How to Resolve Inner Conflict

How To Resolve Inner Conflict
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Knowing how to resolve inner conflict is an invaluable life skill. The battle between our thoughts and our emotions can be exhausting if not dealt with effectively. Every day typically has at least one situation that doesn’t turn out how we expected. For many of us, this can lead to feelings of anger, stress, fear, and/or frustration.

Inner conflict can be related to any area of our lives. Indeed, it may relate to several areas of our lives! 😛 For example, you may know you need to end a relationship, but you keep talking yourself out of it. Or you may know that you need to adopt a healthier diet, but eating the foods you love is the only thing that gives you pleasure right now. Whatever the inner conflict is, not resolving it can block you from living your best and happiest life.

Discover 4 ways to resolve inner conflicts to be happier and more fulfilled.

1. Identify and confront inner conflicts.

You’re going to find it hard to address your inner conflicts if you don’t know what they are. 🙂 However, identifying and being aware of inner conflicts isn’t always easy. After all, it is much easier to ignore confronting the issues that make us uncomfortable. Especially if we lead busy lives.

The trouble is, however, when you ignore your inner conflicts, they often get worse or lead to bigger issues over time. So, the first step involves a bit of reflection. What do you want? What is holding you back? What is behind this action or inaction? Is it fear? Is it doubt? Often, we stay stuck in routines because it is our mind’s way of protecting us.

Once identified, you can address the negative self-talk in various ways. I personally have found Negative Self-Talk and How to Change It, by Shad Helmstetter, PhD to be a useful method.

2. Balance your thinking and emotions.

Our daily lives are a mix of thoughts and emotions. Our thoughts typically involve our planning for the day and the how-to’s of getting things done. Our emotions are how we feel about what we’re doing and what’s happening throughout the day.

Both things–thoughts and emotions–serve a purpose, and they tend to influence each other. You need to be able to balance rationale and emotion. If you tend to focus more on your emotional needs and desires, your rational thinking will be compromised. Similarly, if you were to focus only on being rational, your emotional needs would suffer. To make the best choices, learn how to balance reasons and emotions.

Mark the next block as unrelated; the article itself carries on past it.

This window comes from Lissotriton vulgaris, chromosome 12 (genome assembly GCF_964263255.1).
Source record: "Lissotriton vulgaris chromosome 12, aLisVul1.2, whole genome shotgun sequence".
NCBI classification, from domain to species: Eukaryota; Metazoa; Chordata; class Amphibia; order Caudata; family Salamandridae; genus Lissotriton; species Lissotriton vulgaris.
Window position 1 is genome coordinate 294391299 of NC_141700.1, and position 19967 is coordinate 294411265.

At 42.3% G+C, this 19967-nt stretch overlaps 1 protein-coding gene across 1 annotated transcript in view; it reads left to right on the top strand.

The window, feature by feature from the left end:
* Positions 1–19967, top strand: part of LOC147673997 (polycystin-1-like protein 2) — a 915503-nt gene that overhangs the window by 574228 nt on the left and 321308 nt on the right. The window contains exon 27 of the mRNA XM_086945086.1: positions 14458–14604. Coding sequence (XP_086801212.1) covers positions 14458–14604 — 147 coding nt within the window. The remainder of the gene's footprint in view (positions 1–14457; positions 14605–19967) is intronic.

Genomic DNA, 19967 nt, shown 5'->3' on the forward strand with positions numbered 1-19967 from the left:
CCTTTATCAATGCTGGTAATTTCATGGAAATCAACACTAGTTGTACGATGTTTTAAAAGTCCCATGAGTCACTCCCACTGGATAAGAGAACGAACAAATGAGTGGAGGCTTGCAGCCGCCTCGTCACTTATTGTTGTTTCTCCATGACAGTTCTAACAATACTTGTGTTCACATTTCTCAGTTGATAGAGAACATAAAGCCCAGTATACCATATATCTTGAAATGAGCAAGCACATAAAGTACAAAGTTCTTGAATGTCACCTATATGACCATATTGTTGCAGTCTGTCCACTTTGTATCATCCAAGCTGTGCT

An example of a situation that is best served by balance would be something like this made up scenario. Say someone at your kid’s school ask you to head up a project. Logically, you’re thinking it’s a worthy project and that it’d benefit a lot of people. But emotionally, you feel overwhelmed with stuff going on in your life. If you react just based on your thoughts, you might say yes, and then experience a lot of stress. If you react just based on your emotions, you might say no, but lash out in a dramatic way 😛

Ideally, you are aware and recognize the inner conflict, and this awareness allows you to give a balanced response. One that honors the thoughts and emotions the request elicited in you. Maybe you can contribute to the project but not be in charge of it, thereby honoring your emotional side that feels too busy, and your thoughts that recognize the value of the idea. That’s balance.

3. Avoid making rash decisions

As in the made up scenario above, and generally speaking, to make a decision purely based on a rush of emotion is not a good idea. 🙂 If you feel that flood of emotion rising, try to postpone the decision. Almost any decision can be put off–even if just for 5-10 minutes. Use the time to breathe and release the rush of feelings and to invite your rational thought in for consideration. Remember to base the final decision of what’s best for you and your self-care needs.

4. Practice meditation

Resolving inner conflict is easier the more relaxed and calm you feel overall. A generally “at peace” mode of being typically gives you the ability to pause and consider situations and daily tasks to resolve any internal conflict more easily.

The best tool out there to attain such equanimity is, unsurprisingly, meditation. Meditation gives you the peace and mental clarity needed to respond more peacefully to day to day challenges. There are a lot of great meditation techniques out there–something for every one, to be sure. Mindfulness is a really great one that can really be practiced any time and anywhere.

Breath related meditations are good also. This one by Dr Weil is a particularly well-known and effective one. watch the video for a good explanation.

So these are some useful ideas about how to resolve inner conflict. If you want to live a happy and fulfilled life, dealing with your inner conflicts is essential.

Best of luck!


Meditation is one part of the 30 Days to a Happier Life Challenge–learn more HERE!

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About Cate

I am a retired RN–stayed home after my second child was born, having worked for 10 years. I am in my mid-50s now, and I enjoy blogging, designing mugs and more and spreading a bit of positivity in the world.

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